Friday, June 1, 2018


PHENOMENALITY: *marvelous*

TEENAGERS, the only film completed by eccentric writer-director Tom Graeff, sports bad acting, impoverished special FX and a thoroughly predictable narrative. Yet, as with some of the better Ed Wood works, it's hard to hate a film that so openly wears its heart on its sleeve.

Four teenaged aliens and a middle-aged commander land their flying saucer on Earth. Curiously, when the saucer is first seen by both an astronomer and the film's viewing audience, it looks more like a whirling drill, but since this is never important in the story, it probably just means that Graeff decided to try an effect for the ship beyond Ed Wood's "pie-plate" solution. The aliens don't have any special name for themselves, though they think highly of their place in the cosmos, calling themselves "the supreme race." They've come to Earth after having failed to find any more suitable planets on which to keep their herd-beasts, known as "Gargons."

When one of the aliens exits the saucer, he's annoyed by the barking of a pet dog from a nearby Earth-city. He promptly shoots the animal with his ray-gun, turning it into a fleshless skeleton.Possibly this is the reason that the aliens take the trouble to refer to their weapons as "focusing disintegrators," because the guns leave behind some skeletal remains. The mean alien-- whose name is that of the Norse thunder-god-- receives no censure from the other members of the ship, except one sincere fellow, with the equally un-alien name of Derek. Derek is also the only one who protests that they shouldn't consider leaving their herd-beasts on this planet, for the Gargons could cause harm to the natives. The other aliens act like Derek is crazy for even considering the well-being of inferior beings, given that their superior race has had emotions like empathy bred out of them. Later it's revealed that the race's children are not raised by their parents, but by parents selected by the government. Derek rashly reveals that he belongs to an underground movement that believes in humane ideals, and his superiors-- particularly the sneering Thor-- threaten him to take him back to their world for punishment. They're distracted by the findings that their sample Gargon-- in truth, a regular-sized lobster-- seems to be dying in the Earth's atmosphere. Derek escapes his fellow aliens. Almost immediately, the aliens discover that the Gargon has recovered and seems to be viable on this new world after all. The aliens set about the business of getting the Gargon situated, presumably as a prelude to bringing down a never-seen herd. They send Thor to track down Derek and execute him.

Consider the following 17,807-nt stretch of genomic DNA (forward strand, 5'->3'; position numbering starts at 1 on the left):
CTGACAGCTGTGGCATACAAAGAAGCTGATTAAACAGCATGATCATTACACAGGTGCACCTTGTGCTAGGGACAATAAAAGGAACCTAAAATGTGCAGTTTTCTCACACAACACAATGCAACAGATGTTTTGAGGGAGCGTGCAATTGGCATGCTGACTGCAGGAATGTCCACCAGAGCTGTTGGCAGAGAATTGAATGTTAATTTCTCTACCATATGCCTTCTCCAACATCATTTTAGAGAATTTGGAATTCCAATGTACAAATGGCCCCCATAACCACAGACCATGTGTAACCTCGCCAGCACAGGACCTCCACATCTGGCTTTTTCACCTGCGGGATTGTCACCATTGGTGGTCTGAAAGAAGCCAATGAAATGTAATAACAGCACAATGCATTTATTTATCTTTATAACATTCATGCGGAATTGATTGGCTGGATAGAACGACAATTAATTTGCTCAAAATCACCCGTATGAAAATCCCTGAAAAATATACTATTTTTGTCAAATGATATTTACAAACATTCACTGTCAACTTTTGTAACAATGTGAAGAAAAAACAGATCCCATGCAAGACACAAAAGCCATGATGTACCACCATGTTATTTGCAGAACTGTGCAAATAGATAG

After this complicated info-dump, the rest of TEENAGERS is mostly a chase-story. Derek, who has for some reason picked up the license-tag of the dead dog, finds his way to the dog's owners and ends up taking a room with them. He forms a bond with Betty a cute young Earth-teenager, who takes him swimming. Thor makes his way to the Earth-city as well, and manages to learn how to drive before killing his teacher. Derek and Betty make other stops while Derek agonizes over revealing the truth to the young woman, and wherever they go, Thor follows, killing more Earth-people. Finally, there's a shootout between Thor and local cops. Meanwhile, the tiny Gargon has grown giant-size-- an effect achieved by simply showing the projected shadow of the lobster-- and the monster supposedly kills several people, though the film doesn't have the budget to show this. Derek reveals the truth to Betty, uses an electrical tower to destroy the Gargon, and then sacrifices himself to destroy his ship and a whole armada of other invaders. Oh, and it's revealed that the middle-aged commander is Derek's father, so his act of rebellion is also a patricide.

The majority of TEEANGERS is a naive glorification of the virtues of being a fully emotional human being, as against the programming of a state government. Comparisons with the then-contemporary menace of Communism seem inescapable, and indeed, the film's only moderately strong dramatic scenes are those of Derek excoriating the soullessness of his people, who have virtually made themselves into machines. There's some quasi-Wellsian potential in the idea of aliens who are so disinterested in empathy that they see Earth not as a realm to conquer, but simply a pastureland where they can keep their food-animals, but of course the budget makes it impossible for the film to give this idea any credibility.

In contrast to many "alien invasion" films made in this time-period, the character of Derek is more significant than his race as a whole, making him the "focal presence" of the story.

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